Still a long way to go for South African Sign Lan­guage

Weekend Argus (Sunday Edition) - - HEALTH - BULELWA PAYI

AS THE world cel­e­brated In­ter­na­tional Week of the Deaf last week, Western Cape Deaf SA direc­tor Jabaar Cassiem Mo­hamed ap­pealed for the in­clu­sion of deaf peo­ple in ev­ery sphere and recog­ni­tion of their rights.

The an­nual week is cel­e­brated world­wide, with this year’s theme call­ing for “Full in­clu­sion with sign lan­guage”.

Mo­hamed is spear­head­ing the recog­ni­tion of and in­clu­sion of deaf peo­ple into all spheres of so­ci­ety, ac­cess to ed­u­ca­tion and for SA sign lan­guage in­ter­preters to voice their thoughts and views. He strongly be­lieves in deaf peo­ple tak­ing up their cause and ed­u­cat­ing those who can hear.

“Sign lan­guage is beau­ti­ful and there are ef­forts to make it an of­fi­cial lan­guage in the coun­try. I would en­cour­age peo­ple to learn it,” Mo­hamed told me through signs voiced by a SA sign lan­guage in­ter­preter.

In a coun­try faced with a high un­em­ploy­ment rate, the 1.6 mil­lion hard-of-hear­ing and deaf peo­ple find it more dif­fi­cult to find em­ploy­ment.

Mo­hamed counts as one of the or­gan­i­sa­tion’s achieve­ments the abil­ity to con­vince com­pa­nies to em­ploy deaf peo­ple.

“We have over 1000 peo­ple on our data­base and my job is to ap­proach com­pa­nies to ex­plain how deaf peo­ple could add value to their busi­nesses.

“Be­cause of the ed­u­ca­tion sys­tem, some of them could not go on to higher lev­els of ed­u­ca­tion but they can still do cer­tain types of work,” he said.

When the Park Inn by Radis­son Cape Town New­lands opened, it had a deaf and hardof-hear­ing staff com­ple­ment of 30%.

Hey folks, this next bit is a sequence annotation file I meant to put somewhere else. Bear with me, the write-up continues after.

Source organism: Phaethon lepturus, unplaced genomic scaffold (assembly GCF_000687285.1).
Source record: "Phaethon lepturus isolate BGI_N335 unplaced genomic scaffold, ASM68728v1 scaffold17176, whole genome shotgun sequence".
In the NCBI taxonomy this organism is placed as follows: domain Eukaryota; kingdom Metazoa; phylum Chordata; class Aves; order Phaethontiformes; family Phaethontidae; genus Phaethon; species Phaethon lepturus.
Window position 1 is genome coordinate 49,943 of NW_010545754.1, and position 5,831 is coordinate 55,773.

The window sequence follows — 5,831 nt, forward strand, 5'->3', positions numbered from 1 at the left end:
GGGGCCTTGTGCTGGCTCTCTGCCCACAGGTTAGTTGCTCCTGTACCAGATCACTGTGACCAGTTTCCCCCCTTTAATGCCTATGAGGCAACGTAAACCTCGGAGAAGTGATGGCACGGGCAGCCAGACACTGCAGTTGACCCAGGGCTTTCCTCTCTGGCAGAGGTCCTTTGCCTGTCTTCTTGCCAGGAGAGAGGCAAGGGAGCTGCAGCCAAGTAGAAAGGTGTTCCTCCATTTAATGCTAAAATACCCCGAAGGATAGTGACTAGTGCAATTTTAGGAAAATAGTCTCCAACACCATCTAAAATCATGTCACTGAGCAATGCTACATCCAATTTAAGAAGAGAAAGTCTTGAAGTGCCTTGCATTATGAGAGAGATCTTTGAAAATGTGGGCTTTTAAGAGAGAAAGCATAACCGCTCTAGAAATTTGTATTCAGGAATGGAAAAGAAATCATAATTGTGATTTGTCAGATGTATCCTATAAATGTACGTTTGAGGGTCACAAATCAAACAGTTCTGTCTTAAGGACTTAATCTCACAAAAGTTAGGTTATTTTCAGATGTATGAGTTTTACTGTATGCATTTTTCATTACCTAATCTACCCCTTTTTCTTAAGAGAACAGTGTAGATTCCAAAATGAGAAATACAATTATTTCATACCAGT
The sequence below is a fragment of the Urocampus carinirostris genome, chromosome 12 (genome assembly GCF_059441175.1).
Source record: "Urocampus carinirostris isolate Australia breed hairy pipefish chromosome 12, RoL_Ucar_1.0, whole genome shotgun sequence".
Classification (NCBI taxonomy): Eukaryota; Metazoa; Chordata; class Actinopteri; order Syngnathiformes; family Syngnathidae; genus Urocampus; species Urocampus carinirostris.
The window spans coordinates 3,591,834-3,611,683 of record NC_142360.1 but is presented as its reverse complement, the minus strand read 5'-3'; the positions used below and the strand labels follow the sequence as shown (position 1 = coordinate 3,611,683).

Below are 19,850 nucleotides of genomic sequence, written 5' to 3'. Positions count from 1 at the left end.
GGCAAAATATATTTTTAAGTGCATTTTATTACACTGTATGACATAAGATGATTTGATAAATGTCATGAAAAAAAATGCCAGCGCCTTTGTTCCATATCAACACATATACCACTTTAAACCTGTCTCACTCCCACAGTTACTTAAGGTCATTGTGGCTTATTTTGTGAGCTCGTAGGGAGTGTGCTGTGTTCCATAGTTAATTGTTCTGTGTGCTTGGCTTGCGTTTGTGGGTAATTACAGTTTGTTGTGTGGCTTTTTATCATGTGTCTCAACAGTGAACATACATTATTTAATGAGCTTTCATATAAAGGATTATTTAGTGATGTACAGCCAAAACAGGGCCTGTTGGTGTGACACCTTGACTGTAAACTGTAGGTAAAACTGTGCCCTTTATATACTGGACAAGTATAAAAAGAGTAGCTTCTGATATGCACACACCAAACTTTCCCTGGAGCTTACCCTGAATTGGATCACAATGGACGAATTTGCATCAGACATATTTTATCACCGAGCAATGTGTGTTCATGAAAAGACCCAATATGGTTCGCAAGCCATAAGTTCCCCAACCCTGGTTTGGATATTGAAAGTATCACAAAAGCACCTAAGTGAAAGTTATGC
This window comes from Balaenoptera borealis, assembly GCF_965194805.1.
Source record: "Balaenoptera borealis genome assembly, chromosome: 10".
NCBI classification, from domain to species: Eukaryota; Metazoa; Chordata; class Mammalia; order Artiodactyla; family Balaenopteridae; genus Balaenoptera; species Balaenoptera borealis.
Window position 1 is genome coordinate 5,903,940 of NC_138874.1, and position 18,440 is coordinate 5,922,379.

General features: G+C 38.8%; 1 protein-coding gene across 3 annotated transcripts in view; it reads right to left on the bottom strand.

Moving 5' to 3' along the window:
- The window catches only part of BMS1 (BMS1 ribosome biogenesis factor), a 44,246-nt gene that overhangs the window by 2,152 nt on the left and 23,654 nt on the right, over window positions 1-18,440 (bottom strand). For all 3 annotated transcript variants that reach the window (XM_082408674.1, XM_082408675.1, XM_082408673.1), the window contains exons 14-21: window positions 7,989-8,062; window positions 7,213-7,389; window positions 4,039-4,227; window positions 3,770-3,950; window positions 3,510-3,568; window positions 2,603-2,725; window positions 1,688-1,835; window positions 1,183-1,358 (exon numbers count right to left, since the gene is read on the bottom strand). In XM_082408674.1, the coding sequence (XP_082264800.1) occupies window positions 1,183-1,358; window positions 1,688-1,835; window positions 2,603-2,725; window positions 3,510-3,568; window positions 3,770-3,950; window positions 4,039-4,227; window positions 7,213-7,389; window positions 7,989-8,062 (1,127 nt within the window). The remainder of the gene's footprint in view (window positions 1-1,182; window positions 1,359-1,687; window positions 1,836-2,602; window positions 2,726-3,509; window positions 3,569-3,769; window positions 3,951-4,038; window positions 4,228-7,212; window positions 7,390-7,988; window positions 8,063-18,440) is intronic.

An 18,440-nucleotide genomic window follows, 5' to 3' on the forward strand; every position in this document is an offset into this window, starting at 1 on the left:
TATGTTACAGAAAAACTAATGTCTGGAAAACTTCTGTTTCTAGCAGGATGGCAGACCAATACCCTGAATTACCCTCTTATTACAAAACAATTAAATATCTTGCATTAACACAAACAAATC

Twenty six per­cent of staff at the ho­tel are deaf or hardof-hear­ing, with some hav­ing been trans­ferred to Radis­son Blu Le Ven­dome in Sea Point or two of the ho­tel’s lat­est ad­di­tions, one in Polok­wane and the Radis­son Blu Ho­tel & Res­i­dence, Cape Town.

In to­tal, the ho­tel group has about 41 deaf and hard-of-hear­ing staff mem­bers in its South African prop­er­ties.

And ac­cord­ing to Mo­hamed, South­ern Sun Ho­tel, New­lands, has also re­cently em­ployed five deaf peo­ple.

“Our strat­egy is to get more com­pa­nies and in var­i­ous sec­tors to em­ploy deaf peo­ple. If this can be done in Cape Town, it can be repli­cated in the rest of the coun­try,” Mo­hamed said.

Other pro­grammes close to Mo­hamed’s heart in­clude de­vel­op­ing an ed­u­ca­tional guide that has been im­ple­mented in schools for the deaf, but could be used at schools for those who can hear.

“We need to build part­ner­ships to in­clude deaf peo­ple and make the work­places more di­verse. But deaf peo­ple should also take it upon them­selves to press for ac­cess to an SA lan­guage in­ter­preter when they go for in­ter­views or pre­sen­ta­tions. Of course they will not do the work for the deaf per­son, they will merely voice what the deaf per­son is say­ing.”

Mo­hamed said about 80% of the South African pop­u­la­tion did not know sign lan­guage.

Silent Walk is an ini­tia­tive started four years ago in which peo­ple who can hear are taken on a walk for be­tween 20 to 30 min­utes with earplugs in to get a feel of what is like to be deaf.

Deaf peo­ple can com­mu­ni­cate in sev­eral ways, such as lip read­ing, ba­sic sign lan­guage or writ­ing down their thoughts.

Mo­hamed said to en­sure in­clu­sion it was im­por­tant to treat deaf peo­ple with re­spect that showed they could do their jobs and not to use of­fen­sive terms.

And to as­sist in in­creas­ing aware­ness about the deaf com­mu­nity, Park Inn by Radis­son Cape Town New­lands is con­tin­u­ing its ini­tia­tive, #Sign­tem­ber, which teaches guests and so­cial me­dia fol­low­ers the ba­sics of sign lan­guage.

“We are con­stantly try­ing to raise aware­ness around deaf cul­ture, so­cial norms and is­sues and found #Sign­tem­ber to be a fun and en­gag­ing way to do so, ” said spokesper­son Clin­ton Thom.

Hear­ing aids can help deaf peo­ple.

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